(c) The tool shall be so designed that it cannot be fired unless it is equipped with a standard protective shield or guard, or a special shield, guard, fixture, or jig.
(d)(1) The firing mechanism shall be so designed that the tool cannot fire during loading or preparation to fire, or if the tool should be dropped while loaded.
(2) Firing of the tool shall be dependent upon at least two separate and distinct operations of the operator, with the final firing movement being separate from the operation of bringing the tool into the firing position.
(e) The tool shall be so designed as not to be operable other than against a work surface, and unless the operator is holding the tool against the work surface with a force at least 5 pounds greater than the total weight of the tool.
(f) The tool shall be so designed that it will not operate when equipped with the standard guard indexed to the center position if any bearing surface of the guard is tilted more than 8° from contact with the work surface.
(g) The tool shall be so designed that positive means of varying the power are available or can be made available to the operator as part of the tool, or as an auxiliary, in order to make it possible for the operator to select a power level adequate to perform the desired work without excessive force.
(h) The tool shall be so designed that all breeching parts will be reasonably visible to allow a check for any foreign matter that may be present.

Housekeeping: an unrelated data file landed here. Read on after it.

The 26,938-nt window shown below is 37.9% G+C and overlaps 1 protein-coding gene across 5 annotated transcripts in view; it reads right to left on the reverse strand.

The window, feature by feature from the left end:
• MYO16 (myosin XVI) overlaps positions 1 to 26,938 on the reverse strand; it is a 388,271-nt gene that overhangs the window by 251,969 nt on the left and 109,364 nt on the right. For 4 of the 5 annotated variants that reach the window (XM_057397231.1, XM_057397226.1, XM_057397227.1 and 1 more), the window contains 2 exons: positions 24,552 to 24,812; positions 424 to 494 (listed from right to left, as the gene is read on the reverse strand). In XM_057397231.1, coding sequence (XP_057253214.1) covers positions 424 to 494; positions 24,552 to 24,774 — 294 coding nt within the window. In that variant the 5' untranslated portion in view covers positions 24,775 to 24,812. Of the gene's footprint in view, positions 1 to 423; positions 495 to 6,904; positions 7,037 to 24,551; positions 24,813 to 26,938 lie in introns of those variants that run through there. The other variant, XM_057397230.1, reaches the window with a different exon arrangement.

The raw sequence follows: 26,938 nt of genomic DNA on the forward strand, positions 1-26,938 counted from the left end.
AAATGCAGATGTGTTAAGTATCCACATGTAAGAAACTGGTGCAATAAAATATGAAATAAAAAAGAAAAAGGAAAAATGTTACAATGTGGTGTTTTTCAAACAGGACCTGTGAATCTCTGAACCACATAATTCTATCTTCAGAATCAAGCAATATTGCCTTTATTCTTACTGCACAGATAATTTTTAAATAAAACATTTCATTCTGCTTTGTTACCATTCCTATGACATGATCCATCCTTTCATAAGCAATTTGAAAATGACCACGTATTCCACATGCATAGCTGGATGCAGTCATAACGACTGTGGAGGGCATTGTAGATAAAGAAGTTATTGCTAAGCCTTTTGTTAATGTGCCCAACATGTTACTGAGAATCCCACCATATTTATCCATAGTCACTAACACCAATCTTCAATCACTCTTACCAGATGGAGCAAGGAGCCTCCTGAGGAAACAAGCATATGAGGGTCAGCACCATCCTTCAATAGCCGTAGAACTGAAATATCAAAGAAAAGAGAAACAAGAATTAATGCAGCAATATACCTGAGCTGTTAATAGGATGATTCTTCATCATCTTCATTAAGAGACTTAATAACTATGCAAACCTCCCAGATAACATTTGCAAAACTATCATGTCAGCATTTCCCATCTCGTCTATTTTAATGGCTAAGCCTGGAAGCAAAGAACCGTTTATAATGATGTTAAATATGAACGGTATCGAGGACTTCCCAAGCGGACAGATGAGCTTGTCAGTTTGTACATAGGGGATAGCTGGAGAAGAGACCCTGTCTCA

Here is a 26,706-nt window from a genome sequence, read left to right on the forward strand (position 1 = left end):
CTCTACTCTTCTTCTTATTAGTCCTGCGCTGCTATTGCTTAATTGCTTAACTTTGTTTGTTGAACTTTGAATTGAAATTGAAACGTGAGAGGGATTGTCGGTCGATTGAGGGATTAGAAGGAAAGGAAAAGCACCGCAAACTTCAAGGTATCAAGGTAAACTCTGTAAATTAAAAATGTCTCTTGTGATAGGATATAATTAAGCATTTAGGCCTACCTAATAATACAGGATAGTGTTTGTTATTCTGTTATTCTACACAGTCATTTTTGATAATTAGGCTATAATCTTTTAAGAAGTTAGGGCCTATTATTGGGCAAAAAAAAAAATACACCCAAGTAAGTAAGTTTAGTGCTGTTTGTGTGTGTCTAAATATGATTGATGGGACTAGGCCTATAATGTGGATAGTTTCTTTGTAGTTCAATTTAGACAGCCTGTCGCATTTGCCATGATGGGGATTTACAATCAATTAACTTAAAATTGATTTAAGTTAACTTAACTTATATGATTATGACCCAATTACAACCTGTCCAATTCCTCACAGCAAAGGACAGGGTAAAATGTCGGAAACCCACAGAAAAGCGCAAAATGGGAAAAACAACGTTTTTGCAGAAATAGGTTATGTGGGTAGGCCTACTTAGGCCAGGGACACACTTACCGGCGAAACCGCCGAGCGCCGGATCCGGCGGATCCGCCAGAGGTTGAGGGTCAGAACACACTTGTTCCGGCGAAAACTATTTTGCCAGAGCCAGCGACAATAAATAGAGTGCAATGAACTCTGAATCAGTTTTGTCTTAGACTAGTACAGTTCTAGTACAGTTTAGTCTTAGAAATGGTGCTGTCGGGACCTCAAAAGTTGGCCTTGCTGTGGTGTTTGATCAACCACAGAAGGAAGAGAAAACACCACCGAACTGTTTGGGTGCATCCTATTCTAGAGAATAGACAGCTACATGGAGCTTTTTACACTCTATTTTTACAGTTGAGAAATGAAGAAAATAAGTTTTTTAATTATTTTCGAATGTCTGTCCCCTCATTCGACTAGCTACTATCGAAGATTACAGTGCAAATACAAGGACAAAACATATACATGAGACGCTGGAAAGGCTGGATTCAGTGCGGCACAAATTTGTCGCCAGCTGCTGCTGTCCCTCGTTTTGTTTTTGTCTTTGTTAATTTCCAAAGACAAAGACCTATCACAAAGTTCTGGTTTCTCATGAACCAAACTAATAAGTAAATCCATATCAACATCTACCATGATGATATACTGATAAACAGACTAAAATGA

(ii) Tools of the low-velocity-piston type shall have the characteristics outlined in paragraphs (d)(2)(ii) (a) through (e) of this section and any additional safety features he may wish to incorporate.
(a) The muzzle end of the tool shall be designed so that suitable protective shields, guards, jigs, or fixtures, designed and built by the manufacturer of the tool being used, can be mounted perpendicular to the barrel. A standard spall shield shall be supplied with each tool.
(b)(1) The tool shall be designed so that it shall not in ordinary usage propel or discharge a stud, pin, or fastener while loading or during preparation to fire, or if the tool should be dropped while loaded.
(2) Firing of the tool shall be dependent upon at least two separate and distinct operations of the operator, with the final firing movement being separate from the operation of bringing the tool into the firing position.
(c) The tool shall be so designed as not to be operable other than against a work surface, and unless the operator is holding the tool against the work surface with a force at least 5 pounds greater than the total weight of the tool.
(d) The tool shall be so designed that positive means of varying the power are available or can be made available to the operator as part of the tool, or as an auxiliary, in order to make it possible for the operator to select a power level adequate to perform the desired work without excessive force.
(e) The tool shall be so designed that all breeching parts will be reasonably visible to allow a check for any foreign matter that may be present.
(iii) Tools of the hammer-operated piston tools—low-velocity type shall have the characteristics outlined in paragraphs (d)(2)(iii) (a) through (e) of this section.